Aug 07, 2018
Cemented carbide is a very high hardness material and is widely used in cutting tools mainly used for metal cutting. In the mechanical processing industry, the alloys or tungsten steels referred to generally refer to such cemented carbide materials. Carbide tools can be used to gain many advantages. Compared to high-speed steel tools, in most cases, machining workpieces with carbide tools not only yields better surface quality but also higher processing speeds; carbide tools can withstand higher temperatures. Cutting heat is also the main reason for achieving higher metal removal rates. When machining high-alloy steel or stainless steel, such as non-processable materials, or in high-volume production and capacity expansion, such as high-speed steel tools are prone to rapid wear, the use of carbide tools usually makes the cutting performance Better.
The origin of cemented carbide blades
The industrial application of cemented carbide tools in metal cutting began in the 1930s. Since then, cemented carbide has evolved into the most common tooling material to date. Tools of relatively small size are often made of solid carbide; non-solid carbide tools use carbide only in the cutting area. Early non-solid carbide tools often welded hard alloys to the body. By the 1940s, carbide tool manufacturers had begun to produce tools that clamped interchangeable machine-clamping blades and benefited. Compared with the earlier welding tools, this brain-opening technical innovation and the use of mechanical clamping structures make the tool strength higher; now it has been recognized as a landmark invention, not only in the tool manufacturing field. It also includes advanced and efficient processing for the entire metalworking industry.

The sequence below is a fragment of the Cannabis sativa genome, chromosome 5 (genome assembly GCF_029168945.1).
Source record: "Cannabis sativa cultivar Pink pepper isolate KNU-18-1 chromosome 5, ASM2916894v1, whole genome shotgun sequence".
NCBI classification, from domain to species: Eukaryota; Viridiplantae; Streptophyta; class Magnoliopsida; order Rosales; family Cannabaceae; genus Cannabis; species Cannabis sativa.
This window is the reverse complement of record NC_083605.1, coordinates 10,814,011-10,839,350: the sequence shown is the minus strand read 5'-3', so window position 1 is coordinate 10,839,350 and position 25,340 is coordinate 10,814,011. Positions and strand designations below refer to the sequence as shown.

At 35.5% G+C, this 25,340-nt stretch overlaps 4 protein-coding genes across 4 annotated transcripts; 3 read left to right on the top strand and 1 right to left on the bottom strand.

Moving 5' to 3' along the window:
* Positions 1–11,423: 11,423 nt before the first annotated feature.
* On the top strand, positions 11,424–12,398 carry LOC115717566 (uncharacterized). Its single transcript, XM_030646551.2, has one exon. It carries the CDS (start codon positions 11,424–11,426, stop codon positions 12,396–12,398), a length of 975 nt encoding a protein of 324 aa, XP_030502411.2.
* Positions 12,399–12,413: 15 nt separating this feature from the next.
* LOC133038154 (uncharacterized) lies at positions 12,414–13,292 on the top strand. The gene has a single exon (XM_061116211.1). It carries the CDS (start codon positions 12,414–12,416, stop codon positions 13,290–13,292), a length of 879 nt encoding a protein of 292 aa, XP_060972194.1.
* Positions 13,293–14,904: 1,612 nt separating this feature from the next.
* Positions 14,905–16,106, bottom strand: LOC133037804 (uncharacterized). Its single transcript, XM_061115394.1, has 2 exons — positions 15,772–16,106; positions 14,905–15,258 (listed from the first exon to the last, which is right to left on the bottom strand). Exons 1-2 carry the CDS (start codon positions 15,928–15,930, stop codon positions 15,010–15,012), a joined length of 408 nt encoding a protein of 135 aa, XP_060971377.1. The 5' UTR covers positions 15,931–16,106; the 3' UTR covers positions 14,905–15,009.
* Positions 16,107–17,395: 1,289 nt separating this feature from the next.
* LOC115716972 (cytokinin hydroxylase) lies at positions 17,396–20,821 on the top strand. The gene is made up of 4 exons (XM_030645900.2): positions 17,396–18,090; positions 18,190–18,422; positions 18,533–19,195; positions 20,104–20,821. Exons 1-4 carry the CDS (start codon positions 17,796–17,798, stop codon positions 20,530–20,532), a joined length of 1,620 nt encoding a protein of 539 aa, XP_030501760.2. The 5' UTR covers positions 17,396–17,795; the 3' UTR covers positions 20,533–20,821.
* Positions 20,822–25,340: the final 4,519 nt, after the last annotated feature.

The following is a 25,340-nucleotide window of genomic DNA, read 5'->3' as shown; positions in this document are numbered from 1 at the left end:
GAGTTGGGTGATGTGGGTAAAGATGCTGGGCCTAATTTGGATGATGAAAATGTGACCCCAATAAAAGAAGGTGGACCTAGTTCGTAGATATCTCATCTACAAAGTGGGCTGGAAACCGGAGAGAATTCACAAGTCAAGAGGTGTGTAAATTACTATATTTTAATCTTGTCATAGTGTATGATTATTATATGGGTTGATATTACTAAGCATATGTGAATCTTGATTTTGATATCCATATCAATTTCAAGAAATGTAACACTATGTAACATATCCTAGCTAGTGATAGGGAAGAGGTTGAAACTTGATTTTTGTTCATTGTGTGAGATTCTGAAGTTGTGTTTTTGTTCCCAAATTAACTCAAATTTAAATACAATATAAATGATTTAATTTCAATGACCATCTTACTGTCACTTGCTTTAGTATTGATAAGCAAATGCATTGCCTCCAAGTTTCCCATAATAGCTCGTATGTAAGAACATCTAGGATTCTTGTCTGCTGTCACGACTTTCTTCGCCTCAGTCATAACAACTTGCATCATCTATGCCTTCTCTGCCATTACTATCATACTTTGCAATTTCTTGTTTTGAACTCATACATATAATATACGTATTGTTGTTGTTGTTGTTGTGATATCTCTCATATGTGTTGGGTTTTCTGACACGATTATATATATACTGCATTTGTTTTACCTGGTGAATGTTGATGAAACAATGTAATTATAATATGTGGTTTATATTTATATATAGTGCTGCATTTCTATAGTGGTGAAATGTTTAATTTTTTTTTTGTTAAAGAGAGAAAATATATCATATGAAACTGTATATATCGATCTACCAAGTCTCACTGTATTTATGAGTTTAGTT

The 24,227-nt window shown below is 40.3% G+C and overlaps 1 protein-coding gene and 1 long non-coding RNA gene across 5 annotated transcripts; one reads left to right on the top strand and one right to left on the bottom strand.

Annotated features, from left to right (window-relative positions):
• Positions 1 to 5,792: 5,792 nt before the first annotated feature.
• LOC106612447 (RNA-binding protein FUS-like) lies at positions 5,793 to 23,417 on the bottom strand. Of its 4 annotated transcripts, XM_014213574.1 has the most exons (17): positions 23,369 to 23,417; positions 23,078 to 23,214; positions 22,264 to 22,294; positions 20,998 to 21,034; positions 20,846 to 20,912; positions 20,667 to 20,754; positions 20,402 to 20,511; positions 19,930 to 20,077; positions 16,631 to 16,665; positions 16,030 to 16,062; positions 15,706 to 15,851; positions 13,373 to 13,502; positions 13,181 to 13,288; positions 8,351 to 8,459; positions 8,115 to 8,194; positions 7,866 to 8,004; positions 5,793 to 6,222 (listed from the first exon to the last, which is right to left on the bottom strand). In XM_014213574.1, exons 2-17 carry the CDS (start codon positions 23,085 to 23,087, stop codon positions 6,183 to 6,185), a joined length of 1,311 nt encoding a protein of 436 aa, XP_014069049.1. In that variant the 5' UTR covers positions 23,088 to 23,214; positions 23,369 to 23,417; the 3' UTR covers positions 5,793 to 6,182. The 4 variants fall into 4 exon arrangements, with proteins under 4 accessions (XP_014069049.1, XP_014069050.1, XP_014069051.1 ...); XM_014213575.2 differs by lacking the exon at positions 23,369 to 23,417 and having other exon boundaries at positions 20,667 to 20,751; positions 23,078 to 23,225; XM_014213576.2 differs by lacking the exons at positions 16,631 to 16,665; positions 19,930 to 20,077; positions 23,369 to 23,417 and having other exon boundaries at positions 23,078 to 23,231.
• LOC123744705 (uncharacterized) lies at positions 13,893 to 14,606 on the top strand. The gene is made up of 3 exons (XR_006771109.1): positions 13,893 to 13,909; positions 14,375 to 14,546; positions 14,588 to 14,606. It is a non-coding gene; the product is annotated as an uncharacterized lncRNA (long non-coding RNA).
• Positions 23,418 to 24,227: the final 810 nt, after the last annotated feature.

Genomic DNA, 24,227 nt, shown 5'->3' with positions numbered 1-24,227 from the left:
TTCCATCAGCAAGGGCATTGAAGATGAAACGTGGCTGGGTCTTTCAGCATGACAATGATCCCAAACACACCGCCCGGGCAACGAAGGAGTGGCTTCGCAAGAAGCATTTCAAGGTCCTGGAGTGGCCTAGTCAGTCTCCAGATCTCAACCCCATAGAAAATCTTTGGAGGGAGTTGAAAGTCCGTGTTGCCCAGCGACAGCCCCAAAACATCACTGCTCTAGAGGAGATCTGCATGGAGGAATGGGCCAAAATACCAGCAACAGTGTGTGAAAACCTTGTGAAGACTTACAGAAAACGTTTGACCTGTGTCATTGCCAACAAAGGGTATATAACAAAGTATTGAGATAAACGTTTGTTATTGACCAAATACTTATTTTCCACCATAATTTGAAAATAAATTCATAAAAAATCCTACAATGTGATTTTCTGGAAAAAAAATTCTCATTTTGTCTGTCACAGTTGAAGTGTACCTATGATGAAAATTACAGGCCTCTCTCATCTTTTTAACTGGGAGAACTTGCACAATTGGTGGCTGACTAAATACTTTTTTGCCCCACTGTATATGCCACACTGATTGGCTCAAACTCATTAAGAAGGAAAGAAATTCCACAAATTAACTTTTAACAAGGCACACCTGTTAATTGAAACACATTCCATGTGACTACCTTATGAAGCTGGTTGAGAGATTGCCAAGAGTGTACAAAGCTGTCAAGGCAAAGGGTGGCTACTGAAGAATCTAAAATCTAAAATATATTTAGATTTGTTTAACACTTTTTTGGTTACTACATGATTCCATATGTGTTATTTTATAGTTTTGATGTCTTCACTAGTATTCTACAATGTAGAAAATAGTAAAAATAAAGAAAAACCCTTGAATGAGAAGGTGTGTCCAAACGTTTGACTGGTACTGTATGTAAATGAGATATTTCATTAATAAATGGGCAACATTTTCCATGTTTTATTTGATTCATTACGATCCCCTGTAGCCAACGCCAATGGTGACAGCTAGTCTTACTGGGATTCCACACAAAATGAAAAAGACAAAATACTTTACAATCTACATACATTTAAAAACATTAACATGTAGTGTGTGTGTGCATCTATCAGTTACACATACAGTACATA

This long-term advancement has opened up a vast space for improvement in the field of manufacturing and has immediately improved the load carrying capacity of the tool, enabling the tool to have the ability to quickly remove metal. In addition to ensuring that the blade is easier to replace and the cost is reduced due to wear failure or damage, the cutting module and the body can be separately manufactured. Blade replacement often requires consideration of its shape. There are several ways to quickly replace a failed cutting edge. In addition to indexing along the center axis of the blade, there are also cases where the front and back of the blade are reversed. The most widely recognized term for "translatable inserts" is now known as: disposable tips, replaceable blades, and replaceable inserts.